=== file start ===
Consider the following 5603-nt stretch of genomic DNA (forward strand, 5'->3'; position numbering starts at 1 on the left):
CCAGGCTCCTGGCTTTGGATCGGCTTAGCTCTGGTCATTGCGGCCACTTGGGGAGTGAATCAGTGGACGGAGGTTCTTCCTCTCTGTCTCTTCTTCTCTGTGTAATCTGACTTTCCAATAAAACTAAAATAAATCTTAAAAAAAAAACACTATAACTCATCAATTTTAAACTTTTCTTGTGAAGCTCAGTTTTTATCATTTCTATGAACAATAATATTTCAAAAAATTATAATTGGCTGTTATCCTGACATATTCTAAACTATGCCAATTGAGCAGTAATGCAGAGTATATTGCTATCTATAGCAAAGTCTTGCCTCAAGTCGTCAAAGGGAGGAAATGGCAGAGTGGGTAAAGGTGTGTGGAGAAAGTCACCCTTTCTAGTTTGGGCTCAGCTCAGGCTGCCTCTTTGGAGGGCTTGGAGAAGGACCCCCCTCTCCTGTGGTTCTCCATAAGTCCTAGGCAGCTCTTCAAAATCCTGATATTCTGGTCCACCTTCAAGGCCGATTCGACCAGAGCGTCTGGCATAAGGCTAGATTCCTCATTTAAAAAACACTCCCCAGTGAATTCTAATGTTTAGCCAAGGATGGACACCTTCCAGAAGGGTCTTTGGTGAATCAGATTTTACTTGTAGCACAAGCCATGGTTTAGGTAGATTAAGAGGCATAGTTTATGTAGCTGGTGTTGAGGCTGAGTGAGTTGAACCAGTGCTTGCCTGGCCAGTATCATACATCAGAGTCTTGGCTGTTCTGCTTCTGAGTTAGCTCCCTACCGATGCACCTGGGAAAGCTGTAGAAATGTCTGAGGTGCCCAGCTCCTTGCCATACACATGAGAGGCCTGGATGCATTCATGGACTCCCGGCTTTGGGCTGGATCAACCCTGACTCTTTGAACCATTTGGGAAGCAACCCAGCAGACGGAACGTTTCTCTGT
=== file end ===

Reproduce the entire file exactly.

Consider the following 5603-nt stretch of genomic DNA (forward strand, 5'->3'; position numbering starts at 1 on the left):
CCAGGCTCCTGGCTTTGGATCGGCTTAGCTCTGGTCATTGCGGCCACTTGGGGAGTGAATCAGTGGACGGAGGTTCTTCCTCTCTGTCTCTTCTTCTCTGTGTAATCTGACTTTCCAATAAAACTAAAATAAATCTTAAAAAAAAAACACTATAACTCATCAATTTTAAACTTTTCTTGTGAAGCTCAGTTTTTATCATTTCTATGAACAATAATATTTCAAAAAATTATAATTGGCTGTTATCCTGACATATTCTAAACTATGCCAATTGAGCAGTAATGCAGAGTATATTGCTATCTATAGCAAAGTCTTGCCTCAAGTCGTCAAAGGGAGGAAATGGCAGAGTGGGTAAAGGTGTGTGGAGAAAGTCACCCTTTCTAGTTTGGGCTCAGCTCAGGCTGCCTCTTTGGAGGGCTTGGAGAAGGACCCCCCTCTCCTGTGGTTCTCCATAAGTCCTAGGCAGCTCTTCAAAATCCTGATATTCTGGTCCACCTTCAAGGCCGATTCGACCAGAGCGTCTGGCATAAGGCTAGATTCCTCATTTAAAAAACACTCCCCAGTGAATTCTAATGTTTAGCCAAGGATGGACACCTTCCAGAAGGGTCTTTGGTGAATCAGATTTTACTTGTAGCACAAGCCATGGTTTAGGTAGATTAAGAGGCATAGTTTATGTAGCTGGTGTTGAGGCTGAGTGAGTTGAACCAGTGCTTGCCTGGCCAGTATCATACATCAGAGTCTTGGCTGTTCTGCTTCTGAGTTAGCTCCCTACCGATGCACCTGGGAAAGCTGTAGAAATGTCTGAGGTGCCCAGCTCCTTGCCATACACATGAGAGGCCTGGATGCATTCATGGACTCCCGGCTTTGGGCTGGATCAACCCTGACTCTTTGAACCATTTGGGAAGCAACCCAGCAGACGGAACGTTTCTCTGT